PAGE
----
Well, it certainly didn't take long for a state to put forward the most restrictive voter ID law in the country following the Supreme Court's neutering of the Voting Rights Act.
Pat McCrory, the Republican governor of North Carolina signed into law a bill that will require everyone who wants to vote to show a government-issued ID card before they will be allowed to pick up a ballot. No college ID's and no out-of-state licenses will be accepted. The bill also shortened early voting by a week, ended same-day registration and allows any registered voter to challenge the eligibility of anyone to vote.
According to Mr. McCrory, the aim of the legislation is to prevent voter fraud in North Carolina. However, when asked by Jeremy Hobson, co-host of the NPR show "Here & Now" the governor couldn't point to any specific instance of voter fraud.
Why? Because there is no evidence of wide-spread voter fraud in the United States. The purpose of the legislation isn't to combat non-existent fraud; the purpose of the legislation is to make it harder for the poor, the elderly and minorities to exercise their constitutional right to vote.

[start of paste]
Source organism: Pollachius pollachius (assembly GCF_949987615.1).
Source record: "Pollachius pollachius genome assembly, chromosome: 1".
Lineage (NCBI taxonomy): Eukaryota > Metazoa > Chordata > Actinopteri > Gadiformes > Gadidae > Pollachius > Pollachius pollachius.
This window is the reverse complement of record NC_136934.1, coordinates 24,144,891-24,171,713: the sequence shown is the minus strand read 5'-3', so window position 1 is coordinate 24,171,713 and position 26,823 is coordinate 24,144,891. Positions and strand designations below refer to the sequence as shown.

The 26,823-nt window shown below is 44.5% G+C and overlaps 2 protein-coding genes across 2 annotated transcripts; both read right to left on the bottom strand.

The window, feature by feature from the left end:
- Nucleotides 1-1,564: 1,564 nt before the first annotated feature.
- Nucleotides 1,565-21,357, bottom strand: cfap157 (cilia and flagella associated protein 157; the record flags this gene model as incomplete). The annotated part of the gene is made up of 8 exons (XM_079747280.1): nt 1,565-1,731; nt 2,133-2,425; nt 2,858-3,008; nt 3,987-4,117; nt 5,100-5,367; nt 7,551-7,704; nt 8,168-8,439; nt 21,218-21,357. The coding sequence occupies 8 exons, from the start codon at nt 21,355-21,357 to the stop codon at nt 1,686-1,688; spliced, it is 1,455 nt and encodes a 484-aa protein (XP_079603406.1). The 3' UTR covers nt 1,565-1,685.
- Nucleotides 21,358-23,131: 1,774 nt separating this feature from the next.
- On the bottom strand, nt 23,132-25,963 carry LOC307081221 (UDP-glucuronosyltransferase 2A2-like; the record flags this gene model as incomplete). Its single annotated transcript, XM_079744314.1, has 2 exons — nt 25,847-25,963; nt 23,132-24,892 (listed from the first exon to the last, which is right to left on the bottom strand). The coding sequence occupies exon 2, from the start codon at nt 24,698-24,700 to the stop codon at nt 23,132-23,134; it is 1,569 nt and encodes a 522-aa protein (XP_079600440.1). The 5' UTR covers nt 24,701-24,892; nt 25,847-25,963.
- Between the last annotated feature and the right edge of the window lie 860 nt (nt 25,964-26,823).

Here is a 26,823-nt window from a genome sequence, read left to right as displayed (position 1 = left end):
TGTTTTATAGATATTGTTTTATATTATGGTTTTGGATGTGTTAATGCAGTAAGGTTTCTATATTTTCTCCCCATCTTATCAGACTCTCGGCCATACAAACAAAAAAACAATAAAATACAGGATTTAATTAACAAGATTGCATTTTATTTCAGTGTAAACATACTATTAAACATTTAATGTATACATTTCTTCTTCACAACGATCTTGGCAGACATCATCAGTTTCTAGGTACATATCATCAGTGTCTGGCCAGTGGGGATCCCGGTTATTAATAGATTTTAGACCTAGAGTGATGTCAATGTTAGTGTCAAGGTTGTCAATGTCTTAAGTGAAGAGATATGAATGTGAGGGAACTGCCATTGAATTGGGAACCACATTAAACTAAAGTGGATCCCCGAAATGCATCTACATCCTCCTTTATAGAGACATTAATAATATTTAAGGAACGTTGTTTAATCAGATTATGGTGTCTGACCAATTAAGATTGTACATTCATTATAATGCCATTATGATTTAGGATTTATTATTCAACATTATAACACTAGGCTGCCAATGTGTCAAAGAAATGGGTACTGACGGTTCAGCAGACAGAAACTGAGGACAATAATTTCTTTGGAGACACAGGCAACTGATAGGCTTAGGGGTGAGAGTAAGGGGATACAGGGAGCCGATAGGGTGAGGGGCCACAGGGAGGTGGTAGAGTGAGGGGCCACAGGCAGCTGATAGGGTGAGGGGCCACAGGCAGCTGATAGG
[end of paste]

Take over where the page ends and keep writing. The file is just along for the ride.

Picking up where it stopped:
If the purpose is to combat voter fraud, why reduce the time for early voting? What does one have to do with the other, Governor McCrory? Early voting makes it easier for people to cast their ballots - and, in a country where the average turnout for an election is generally quite pathetic, anything that makes it easier for folks to get out and vote should be considered a good thing.
And why eliminate same-day voter registration? Could it possibly be that forcing voters to register 30 days or more before an election reduces the number of potential voters? And who are the voters who take advantage of same-day registration? How about the young and the disenfranchised who feel compelled to make their voices heard?
And why allow any registered voter to challenge the eligibility of another person to vote? In most states it is up to the election judge (or whatever title is conferred upon the person administering the election in a polling station) to determine who is, and who isn't, eligible to vote. The election judge has undergone training and has been instructed in the law. Allowing voters to challenge another's right to vote is a return of the days of the KKK and Jim Crow. It is simply to intimidate the poor, the young and minority voters.
The reason North Carolina and other predominately southern states (such as Texas) have pursued these laws in because the traditional voter base that sends conservative politicians to Congress and the statehouse know that they are increasingly outnumbered by voters belonging to groups they have shunned. If you allow the poor and the young and the minority voters to cast their ballots, the days of the Right are numbered.